A running schedule isn’t just used to keep track of how many miles you run each week, it can work as a type of guide for off-season maintenance, or as a way to ensure you remain on track with your fitness goals by consistently exercising. Men and women who run marathons take their running schedules very seriously because it allows the runner to pace themselves, gradually building stamina while continually challenging the runner.
How to Perfect Your Running Schedule
This type of running schedule is referred to as base training and it usually comes before your peak training weeks. This schedule will incorporate a longer run once a week, which helps to increase endurance and stamina while also strengthening the bones, connective tissues, and muscles. The length of a long run will depend on the length of the race you’re training for and your fitness level. The average marathon is twenty-six miles.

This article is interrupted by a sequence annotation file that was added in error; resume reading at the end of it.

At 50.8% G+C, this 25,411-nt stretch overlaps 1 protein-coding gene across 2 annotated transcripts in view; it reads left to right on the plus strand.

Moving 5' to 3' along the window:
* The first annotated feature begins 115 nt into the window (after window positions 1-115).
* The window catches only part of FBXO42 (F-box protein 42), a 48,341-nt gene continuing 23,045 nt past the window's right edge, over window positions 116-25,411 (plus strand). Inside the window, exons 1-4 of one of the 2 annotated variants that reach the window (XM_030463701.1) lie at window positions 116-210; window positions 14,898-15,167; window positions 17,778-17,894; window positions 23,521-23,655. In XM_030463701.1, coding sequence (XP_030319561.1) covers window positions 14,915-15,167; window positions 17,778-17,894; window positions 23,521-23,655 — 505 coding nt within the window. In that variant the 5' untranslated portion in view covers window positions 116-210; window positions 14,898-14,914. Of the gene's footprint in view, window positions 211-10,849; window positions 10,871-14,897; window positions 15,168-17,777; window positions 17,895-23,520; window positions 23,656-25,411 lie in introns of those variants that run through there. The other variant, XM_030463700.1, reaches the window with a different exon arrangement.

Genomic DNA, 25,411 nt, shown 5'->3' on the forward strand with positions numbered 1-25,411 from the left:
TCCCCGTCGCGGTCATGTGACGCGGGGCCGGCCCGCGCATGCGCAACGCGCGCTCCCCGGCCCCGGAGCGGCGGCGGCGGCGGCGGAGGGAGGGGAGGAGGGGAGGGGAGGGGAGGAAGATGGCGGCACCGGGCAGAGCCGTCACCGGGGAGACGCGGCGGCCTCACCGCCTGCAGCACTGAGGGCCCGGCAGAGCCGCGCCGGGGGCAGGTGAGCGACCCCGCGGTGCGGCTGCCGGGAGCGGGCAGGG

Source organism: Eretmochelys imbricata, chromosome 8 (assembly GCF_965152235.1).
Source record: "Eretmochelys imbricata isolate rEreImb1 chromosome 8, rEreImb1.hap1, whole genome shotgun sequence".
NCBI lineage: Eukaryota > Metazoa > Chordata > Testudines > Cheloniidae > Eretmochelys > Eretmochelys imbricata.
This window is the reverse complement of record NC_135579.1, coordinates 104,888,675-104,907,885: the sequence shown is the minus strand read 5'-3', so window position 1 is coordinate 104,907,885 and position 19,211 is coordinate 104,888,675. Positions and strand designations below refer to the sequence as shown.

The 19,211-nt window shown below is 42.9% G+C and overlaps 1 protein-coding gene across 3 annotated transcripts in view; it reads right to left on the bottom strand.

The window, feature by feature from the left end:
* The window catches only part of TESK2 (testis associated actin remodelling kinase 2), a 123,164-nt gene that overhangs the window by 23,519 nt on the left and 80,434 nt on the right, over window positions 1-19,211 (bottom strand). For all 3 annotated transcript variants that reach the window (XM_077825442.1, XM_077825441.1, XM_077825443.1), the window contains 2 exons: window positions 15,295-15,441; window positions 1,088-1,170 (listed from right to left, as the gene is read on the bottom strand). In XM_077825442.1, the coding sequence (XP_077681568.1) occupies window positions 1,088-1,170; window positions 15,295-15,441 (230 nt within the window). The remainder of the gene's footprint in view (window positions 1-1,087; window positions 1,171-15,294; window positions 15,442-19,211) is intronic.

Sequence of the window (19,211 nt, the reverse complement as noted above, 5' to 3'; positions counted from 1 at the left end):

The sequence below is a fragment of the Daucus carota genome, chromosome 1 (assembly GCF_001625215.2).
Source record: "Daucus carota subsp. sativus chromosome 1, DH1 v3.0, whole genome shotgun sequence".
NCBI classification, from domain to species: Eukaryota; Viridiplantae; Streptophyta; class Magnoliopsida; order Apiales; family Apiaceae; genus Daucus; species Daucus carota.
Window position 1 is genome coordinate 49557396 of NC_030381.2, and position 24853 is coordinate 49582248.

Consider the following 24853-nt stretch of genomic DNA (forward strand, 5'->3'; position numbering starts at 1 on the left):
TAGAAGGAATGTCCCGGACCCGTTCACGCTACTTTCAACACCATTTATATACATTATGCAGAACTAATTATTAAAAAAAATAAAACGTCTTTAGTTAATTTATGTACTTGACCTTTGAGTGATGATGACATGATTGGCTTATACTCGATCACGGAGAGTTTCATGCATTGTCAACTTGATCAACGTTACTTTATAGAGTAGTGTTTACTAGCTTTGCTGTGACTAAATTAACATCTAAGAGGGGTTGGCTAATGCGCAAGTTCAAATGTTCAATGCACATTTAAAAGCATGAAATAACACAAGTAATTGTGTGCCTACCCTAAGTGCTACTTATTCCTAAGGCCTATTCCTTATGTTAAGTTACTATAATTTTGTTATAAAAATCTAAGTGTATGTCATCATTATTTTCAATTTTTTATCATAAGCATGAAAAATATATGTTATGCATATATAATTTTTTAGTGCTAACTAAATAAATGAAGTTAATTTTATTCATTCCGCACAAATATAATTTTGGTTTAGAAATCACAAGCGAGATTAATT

If you’re a beginner, you should train for about twelve months for a marathon. Start off slow, with the first week or two consisting of one mile a day, with one day devoted to a long run of three miles. As you progress you can lengthen the miles for your long day to about fifteen miles.
All runners should include one to two days of high impact exercise. This type of exercise includes swimming, cycling, basketball, high-intensity interval training and tennis.
During training, take your progress day by day, even if your schedule demands otherwise. You should always gauge your pace for the day based on how you feel. Pushing yourself can be challenging and a great way to build your endurance, but if the day it hotter than normal or you don’t feel at your best, it’s good to pace yourself and determine whether or not going the extra mile will be beneficial to your progress.